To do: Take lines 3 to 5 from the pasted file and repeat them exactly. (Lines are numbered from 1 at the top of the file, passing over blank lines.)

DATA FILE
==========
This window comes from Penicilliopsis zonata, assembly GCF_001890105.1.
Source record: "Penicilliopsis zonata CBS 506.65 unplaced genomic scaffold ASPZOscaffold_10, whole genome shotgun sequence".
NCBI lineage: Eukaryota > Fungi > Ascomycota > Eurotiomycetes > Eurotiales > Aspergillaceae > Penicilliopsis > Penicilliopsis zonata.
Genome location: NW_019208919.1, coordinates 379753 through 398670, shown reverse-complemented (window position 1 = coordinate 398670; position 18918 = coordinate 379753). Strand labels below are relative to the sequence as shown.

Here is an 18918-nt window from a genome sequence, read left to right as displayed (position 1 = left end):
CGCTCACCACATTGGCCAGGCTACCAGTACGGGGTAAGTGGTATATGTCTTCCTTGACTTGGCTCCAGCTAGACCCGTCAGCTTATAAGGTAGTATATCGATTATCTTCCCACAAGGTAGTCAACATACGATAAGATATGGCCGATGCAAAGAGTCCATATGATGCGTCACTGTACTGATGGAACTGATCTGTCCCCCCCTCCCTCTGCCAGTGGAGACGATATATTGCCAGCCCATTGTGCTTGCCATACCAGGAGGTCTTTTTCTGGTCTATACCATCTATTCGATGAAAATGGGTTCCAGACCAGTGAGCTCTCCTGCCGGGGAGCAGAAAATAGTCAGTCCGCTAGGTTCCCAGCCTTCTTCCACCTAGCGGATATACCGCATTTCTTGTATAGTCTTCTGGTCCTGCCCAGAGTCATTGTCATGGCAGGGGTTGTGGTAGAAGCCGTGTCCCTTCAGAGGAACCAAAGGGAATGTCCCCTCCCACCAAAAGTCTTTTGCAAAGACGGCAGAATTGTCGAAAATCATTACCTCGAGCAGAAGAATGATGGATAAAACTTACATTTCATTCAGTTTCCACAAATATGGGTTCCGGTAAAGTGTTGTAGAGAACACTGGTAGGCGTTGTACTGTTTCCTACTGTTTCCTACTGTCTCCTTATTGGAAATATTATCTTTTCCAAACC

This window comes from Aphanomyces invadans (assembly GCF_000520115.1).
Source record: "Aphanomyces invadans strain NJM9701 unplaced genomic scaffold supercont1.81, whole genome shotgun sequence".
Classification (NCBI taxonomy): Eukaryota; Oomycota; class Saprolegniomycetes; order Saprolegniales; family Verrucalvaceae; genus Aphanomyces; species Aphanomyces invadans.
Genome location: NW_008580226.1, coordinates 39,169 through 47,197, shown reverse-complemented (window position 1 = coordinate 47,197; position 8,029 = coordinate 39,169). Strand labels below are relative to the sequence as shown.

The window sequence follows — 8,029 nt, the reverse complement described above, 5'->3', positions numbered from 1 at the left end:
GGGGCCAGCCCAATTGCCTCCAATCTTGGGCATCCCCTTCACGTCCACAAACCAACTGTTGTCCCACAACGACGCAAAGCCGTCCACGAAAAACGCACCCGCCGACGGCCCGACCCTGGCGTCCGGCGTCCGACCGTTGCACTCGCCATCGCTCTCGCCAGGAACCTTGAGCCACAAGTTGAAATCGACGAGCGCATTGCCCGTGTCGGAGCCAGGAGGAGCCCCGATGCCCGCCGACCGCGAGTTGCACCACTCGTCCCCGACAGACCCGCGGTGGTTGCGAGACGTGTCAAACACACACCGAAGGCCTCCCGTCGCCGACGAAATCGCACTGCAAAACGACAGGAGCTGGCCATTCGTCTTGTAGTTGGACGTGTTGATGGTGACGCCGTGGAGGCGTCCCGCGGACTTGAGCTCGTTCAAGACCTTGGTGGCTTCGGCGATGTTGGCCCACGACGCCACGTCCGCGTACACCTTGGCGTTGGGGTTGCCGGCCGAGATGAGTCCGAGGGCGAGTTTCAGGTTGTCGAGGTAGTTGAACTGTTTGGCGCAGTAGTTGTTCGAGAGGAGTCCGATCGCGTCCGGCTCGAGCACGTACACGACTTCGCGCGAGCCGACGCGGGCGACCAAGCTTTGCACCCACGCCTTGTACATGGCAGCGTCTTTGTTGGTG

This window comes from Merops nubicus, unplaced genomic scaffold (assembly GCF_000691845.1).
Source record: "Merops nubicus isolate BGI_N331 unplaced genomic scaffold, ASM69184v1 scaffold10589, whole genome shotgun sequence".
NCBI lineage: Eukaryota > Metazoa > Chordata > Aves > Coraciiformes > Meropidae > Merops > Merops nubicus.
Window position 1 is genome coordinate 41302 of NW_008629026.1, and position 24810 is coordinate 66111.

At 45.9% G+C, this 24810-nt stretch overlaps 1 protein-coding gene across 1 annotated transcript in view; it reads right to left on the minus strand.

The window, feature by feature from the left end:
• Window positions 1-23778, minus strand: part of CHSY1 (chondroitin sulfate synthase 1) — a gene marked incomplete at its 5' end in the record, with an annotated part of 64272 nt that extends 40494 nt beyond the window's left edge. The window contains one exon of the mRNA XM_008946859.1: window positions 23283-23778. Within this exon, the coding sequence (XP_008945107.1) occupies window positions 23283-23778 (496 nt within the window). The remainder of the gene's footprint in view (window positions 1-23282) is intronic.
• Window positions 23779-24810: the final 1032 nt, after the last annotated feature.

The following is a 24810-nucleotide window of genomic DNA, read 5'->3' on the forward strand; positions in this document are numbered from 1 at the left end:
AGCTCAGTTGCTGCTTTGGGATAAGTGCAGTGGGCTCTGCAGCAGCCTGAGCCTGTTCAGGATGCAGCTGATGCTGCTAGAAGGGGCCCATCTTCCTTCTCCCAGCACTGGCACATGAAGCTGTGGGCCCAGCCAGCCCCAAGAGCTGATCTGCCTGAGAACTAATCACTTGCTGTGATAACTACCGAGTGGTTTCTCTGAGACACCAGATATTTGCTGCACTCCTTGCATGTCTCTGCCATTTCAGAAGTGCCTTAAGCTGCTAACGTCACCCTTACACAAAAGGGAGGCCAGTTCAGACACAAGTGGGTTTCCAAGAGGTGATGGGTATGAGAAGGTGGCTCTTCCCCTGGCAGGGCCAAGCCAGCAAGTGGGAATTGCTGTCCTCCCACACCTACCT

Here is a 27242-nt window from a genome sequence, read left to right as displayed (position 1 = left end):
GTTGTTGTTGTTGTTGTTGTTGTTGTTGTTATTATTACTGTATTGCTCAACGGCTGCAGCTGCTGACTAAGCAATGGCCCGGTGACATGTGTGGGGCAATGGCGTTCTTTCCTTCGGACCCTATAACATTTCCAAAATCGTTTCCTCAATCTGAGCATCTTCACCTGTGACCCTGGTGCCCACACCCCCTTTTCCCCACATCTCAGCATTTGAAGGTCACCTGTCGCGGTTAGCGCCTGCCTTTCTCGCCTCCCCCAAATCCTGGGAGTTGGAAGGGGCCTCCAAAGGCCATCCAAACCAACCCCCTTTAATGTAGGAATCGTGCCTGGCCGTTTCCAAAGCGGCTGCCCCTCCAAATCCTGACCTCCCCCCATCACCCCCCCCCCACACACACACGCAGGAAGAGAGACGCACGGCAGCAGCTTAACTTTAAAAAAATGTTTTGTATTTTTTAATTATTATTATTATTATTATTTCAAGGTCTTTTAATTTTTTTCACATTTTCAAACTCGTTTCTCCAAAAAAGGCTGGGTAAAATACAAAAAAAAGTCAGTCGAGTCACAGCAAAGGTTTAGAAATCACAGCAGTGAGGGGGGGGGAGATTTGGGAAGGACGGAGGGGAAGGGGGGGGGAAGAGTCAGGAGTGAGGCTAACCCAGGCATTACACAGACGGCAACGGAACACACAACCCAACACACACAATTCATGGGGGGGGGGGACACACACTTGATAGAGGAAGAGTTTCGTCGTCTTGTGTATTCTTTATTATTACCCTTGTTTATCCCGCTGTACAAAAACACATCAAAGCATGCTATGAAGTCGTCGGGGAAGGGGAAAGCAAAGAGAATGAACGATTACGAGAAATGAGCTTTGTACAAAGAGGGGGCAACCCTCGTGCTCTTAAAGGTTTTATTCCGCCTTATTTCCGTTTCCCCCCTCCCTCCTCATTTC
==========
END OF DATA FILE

NCBI lineage: Eukaryota > Fungi > Ascomycota > Eurotiomycetes > Eurotiales > Aspergillaceae > Penicilliopsis > Penicilliopsis zonata.
Genome location: NW_019208919.1, coordinates 379753 through 398670, shown reverse-complemented (window position 1 = coordinate 398670; position 18918 = coordinate 379753). Strand labels below are relative to the sequence as shown.

Here is an 18918-nt window from a genome sequence, read left to right as displayed (position 1 = left end):